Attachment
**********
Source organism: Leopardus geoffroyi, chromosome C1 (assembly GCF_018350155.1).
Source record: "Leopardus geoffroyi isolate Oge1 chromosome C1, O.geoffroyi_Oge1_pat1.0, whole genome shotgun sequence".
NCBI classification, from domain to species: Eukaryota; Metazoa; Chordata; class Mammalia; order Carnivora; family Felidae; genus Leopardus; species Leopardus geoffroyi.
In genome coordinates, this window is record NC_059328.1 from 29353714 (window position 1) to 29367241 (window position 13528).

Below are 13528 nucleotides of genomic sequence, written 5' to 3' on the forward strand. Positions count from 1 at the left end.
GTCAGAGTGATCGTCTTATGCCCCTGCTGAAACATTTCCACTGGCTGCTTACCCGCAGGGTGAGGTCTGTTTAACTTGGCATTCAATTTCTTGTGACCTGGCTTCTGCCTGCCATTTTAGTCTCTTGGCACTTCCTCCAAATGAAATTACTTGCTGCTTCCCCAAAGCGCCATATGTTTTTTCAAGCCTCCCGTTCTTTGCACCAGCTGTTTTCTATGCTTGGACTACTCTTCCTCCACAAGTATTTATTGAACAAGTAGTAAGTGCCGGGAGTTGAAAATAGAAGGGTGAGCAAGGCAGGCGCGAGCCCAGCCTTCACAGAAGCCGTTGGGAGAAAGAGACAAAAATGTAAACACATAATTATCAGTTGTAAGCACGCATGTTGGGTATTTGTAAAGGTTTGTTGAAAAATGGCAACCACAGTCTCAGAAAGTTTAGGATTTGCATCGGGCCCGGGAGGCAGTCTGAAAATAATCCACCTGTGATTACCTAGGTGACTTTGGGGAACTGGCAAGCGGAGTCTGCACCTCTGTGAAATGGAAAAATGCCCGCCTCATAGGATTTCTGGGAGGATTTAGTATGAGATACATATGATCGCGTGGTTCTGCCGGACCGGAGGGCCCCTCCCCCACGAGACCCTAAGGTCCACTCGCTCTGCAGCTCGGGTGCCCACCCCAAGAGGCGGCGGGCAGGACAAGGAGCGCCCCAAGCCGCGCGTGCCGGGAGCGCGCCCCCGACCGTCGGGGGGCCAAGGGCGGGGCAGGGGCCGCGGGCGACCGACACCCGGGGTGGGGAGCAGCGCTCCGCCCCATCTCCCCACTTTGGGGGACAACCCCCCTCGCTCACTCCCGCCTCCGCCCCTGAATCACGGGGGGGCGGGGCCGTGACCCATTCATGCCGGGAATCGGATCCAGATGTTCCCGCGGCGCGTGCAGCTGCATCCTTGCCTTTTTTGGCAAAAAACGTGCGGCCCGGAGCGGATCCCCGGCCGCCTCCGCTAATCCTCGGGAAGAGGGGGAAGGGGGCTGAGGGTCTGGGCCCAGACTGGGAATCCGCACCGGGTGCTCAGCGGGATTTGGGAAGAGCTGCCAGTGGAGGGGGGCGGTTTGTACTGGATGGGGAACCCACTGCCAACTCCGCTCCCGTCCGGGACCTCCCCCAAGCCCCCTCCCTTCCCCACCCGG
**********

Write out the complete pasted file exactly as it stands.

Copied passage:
Source organism: Leopardus geoffroyi, chromosome C1 (assembly GCF_018350155.1).
Source record: "Leopardus geoffroyi isolate Oge1 chromosome C1, O.geoffroyi_Oge1_pat1.0, whole genome shotgun sequence".
NCBI classification, from domain to species: Eukaryota; Metazoa; Chordata; class Mammalia; order Carnivora; family Felidae; genus Leopardus; species Leopardus geoffroyi.
In genome coordinates, this window is record NC_059328.1 from 29353714 (window position 1) to 29367241 (window position 13528).

Below are 13528 nucleotides of genomic sequence, written 5' to 3' on the forward strand. Positions count from 1 at the left end.
GTCAGAGTGATCGTCTTATGCCCCTGCTGAAACATTTCCACTGGCTGCTTACCCGCAGGGTGAGGTCTGTTTAACTTGGCATTCAATTTCTTGTGACCTGGCTTCTGCCTGCCATTTTAGTCTCTTGGCACTTCCTCCAAATGAAATTACTTGCTGCTTCCCCAAAGCGCCATATGTTTTTTCAAGCCTCCCGTTCTTTGCACCAGCTGTTTTCTATGCTTGGACTACTCTTCCTCCACAAGTATTTATTGAACAAGTAGTAAGTGCCGGGAGTTGAAAATAGAAGGGTGAGCAAGGCAGGCGCGAGCCCAGCCTTCACAGAAGCCGTTGGGAGAAAGAGACAAAAATGTAAACACATAATTATCAGTTGTAAGCACGCATGTTGGGTATTTGTAAAGGTTTGTTGAAAAATGGCAACCACAGTCTCAGAAAGTTTAGGATTTGCATCGGGCCCGGGAGGCAGTCTGAAAATAATCCACCTGTGATTACCTAGGTGACTTTGGGGAACTGGCAAGCGGAGTCTGCACCTCTGTGAAATGGAAAAATGCCCGCCTCATAGGATTTCTGGGAGGATTTAGTATGAGATACATATGATCGCGTGGTTCTGCCGGACCGGAGGGCCCCTCCCCCACGAGACCCTAAGGTCCACTCGCTCTGCAGCTCGGGTGCCCACCCCAAGAGGCGGCGGGCAGGACAAGGAGCGCCCCAAGCCGCGCGTGCCGGGAGCGCGCCCCCGACCGTCGGGGGGCCAAGGGCGGGGCAGGGGCCGCGGGCGACCGACACCCGGGGTGGGGAGCAGCGCTCCGCCCCATCTCCCCACTTTGGGGGACAACCCCCCTCGCTCACTCCCGCCTCCGCCCCTGAATCACGGGGGGGCGGGGCCGTGACCCATTCATGCCGGGAATCGGATCCAGATGTTCCCGCGGCGCGTGCAGCTGCATCCTTGCCTTTTTTGGCAAAAAACGTGCGGCCCGGAGCGGATCCCCGGCCGCCTCCGCTAATCCTCGGGAAGAGGGGGAAGGGGGCTGAGGGTCTGGGCCCAGACTGGGAATCCGCACCGGGTGCTCAGCGGGATTTGGGAAGAGCTGCCAGTGGAGGGGGGCGGTTTGTACTGGATGGGGAACCCACTGCCAACTCCGCTCCCGTCCGGGACCTCCCCCAAGCCCCCTCCCTTCCCCACCCGG